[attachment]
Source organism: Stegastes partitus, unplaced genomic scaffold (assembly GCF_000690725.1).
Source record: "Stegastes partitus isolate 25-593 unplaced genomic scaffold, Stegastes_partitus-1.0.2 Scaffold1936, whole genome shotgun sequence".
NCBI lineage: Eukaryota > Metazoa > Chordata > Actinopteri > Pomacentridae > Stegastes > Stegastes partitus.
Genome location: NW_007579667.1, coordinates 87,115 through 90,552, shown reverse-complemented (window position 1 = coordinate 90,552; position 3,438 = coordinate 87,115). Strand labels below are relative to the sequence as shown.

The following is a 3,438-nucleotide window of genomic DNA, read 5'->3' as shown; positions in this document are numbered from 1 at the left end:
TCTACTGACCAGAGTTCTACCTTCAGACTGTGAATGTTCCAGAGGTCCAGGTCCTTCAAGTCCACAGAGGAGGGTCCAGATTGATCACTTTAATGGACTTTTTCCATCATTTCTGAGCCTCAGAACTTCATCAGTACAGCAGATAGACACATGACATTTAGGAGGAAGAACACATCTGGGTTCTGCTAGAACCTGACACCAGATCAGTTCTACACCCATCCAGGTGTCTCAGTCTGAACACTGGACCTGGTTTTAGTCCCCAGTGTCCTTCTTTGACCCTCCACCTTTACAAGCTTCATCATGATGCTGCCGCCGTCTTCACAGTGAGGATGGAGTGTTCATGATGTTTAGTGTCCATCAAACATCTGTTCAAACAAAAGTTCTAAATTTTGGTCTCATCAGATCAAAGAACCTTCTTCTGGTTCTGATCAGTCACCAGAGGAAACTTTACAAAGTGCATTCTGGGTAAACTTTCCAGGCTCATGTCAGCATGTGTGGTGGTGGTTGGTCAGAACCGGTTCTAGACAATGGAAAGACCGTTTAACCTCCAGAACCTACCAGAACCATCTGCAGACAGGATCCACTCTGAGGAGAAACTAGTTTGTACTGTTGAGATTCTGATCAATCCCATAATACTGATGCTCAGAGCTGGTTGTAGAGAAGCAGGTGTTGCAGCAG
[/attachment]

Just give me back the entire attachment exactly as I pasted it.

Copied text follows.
Source organism: Stegastes partitus, unplaced genomic scaffold (assembly GCF_000690725.1).
Source record: "Stegastes partitus isolate 25-593 unplaced genomic scaffold, Stegastes_partitus-1.0.2 Scaffold1936, whole genome shotgun sequence".
NCBI lineage: Eukaryota > Metazoa > Chordata > Actinopteri > Pomacentridae > Stegastes > Stegastes partitus.
Genome location: NW_007579667.1, coordinates 87,115 through 90,552, shown reverse-complemented (window position 1 = coordinate 90,552; position 3,438 = coordinate 87,115). Strand labels below are relative to the sequence as shown.

The following is a 3,438-nucleotide window of genomic DNA, read 5'->3' as shown; positions in this document are numbered from 1 at the left end:
TCTACTGACCAGAGTTCTACCTTCAGACTGTGAATGTTCCAGAGGTCCAGGTCCTTCAAGTCCACAGAGGAGGGTCCAGATTGATCACTTTAATGGACTTTTTCCATCATTTCTGAGCCTCAGAACTTCATCAGTACAGCAGATAGACACATGACATTTAGGAGGAAGAACACATCTGGGTTCTGCTAGAACCTGACACCAGATCAGTTCTACACCCATCCAGGTGTCTCAGTCTGAACACTGGACCTGGTTTTAGTCCCCAGTGTCCTTCTTTGACCCTCCACCTTTACAAGCTTCATCATGATGCTGCCGCCGTCTTCACAGTGAGGATGGAGTGTTCATGATGTTTAGTGTCCATCAAACATCTGTTCAAACAAAAGTTCTAAATTTTGGTCTCATCAGATCAAAGAACCTTCTTCTGGTTCTGATCAGTCACCAGAGGAAACTTTACAAAGTGCATTCTGGGTAAACTTTCCAGGCTCATGTCAGCATGTGTGGTGGTGGTTGGTCAGAACCGGTTCTAGACAATGGAAAGACCGTTTAACCTCCAGAACCTACCAGAACCATCTGCAGACAGGATCCACTCTGAGGAGAAACTAGTTTGTACTGTTGAGATTCTGATCAATCCCATAATACTGATGCTCAGAGCTGGTTGTAGAGAAGCAGGTGTTGCAGCAG